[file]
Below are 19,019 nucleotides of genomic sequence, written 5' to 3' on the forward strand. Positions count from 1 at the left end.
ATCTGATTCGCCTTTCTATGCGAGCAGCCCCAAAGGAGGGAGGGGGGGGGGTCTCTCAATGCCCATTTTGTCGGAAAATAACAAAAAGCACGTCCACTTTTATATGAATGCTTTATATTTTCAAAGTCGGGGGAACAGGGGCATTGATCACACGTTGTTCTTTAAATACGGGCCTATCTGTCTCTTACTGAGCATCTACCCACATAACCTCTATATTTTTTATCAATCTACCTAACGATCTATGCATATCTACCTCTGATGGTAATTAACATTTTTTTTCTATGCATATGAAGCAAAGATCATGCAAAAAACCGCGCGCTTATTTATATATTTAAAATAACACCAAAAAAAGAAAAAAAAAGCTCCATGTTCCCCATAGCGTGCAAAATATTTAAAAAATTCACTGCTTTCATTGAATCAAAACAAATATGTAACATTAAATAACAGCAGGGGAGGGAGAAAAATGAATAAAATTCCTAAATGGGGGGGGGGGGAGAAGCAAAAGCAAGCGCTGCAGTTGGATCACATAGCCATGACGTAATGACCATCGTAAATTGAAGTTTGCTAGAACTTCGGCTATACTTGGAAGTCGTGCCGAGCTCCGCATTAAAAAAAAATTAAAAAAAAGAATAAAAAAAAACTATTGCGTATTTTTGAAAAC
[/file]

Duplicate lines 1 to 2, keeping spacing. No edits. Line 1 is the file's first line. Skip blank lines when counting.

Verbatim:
Below are 19,019 nucleotides of genomic sequence, written 5' to 3' on the forward strand. Positions count from 1 at the left end.
ATCTGATTCGCCTTTCTATGCGAGCAGCCCCAAAGGAGGGAGGGGGGGGGGTCTCTCAATGCCCATTTTGTCGGAAAATAACAAAAAGCACGTCCACTTTTATATGAATGCTTTATATTTTCAAAGTCGGGGGAACAGGGGCATTGATCACACGTTGTTCTTTAAATACGGGCCTATCTGTCTCTTACTGAGCATCTACCCACATAACCTCTATATTTTTTATCAATCTACCTAACGATCTATGCATATCTACCTCTGATGGTAATTAACATTTTTTTTCTATGCATATGAAGCAAAGATCATGCAAAAAACCGCGCGCTTATTTATATATTTAAAATAACACCAAAAAAAGAAAAAAAAAGCTCCATGTTCCCCATAGCGTGCAAAATATTTAAAAAATTCACTGCTTTCATTGAATCAAAACAAATATGTAACATTAAATAACAGCAGGGGAGGGAGAAAAATGAATAAAATTCCTAAATGGGGGGGGGGGGAGAAGCAAAAGCAAGCGCTGCAGTTGGATCACATAGCCATGACGTAATGACCATCGTAAATTGAAGTTTGCTAGAACTTCGGCTATACTTGGAAGTCGTGCCGAGCTCCGCATTAAAAAAAAATTAAAAAAAAGAATAAAAAAAAACTATTGCGTATTTTTGAAAAC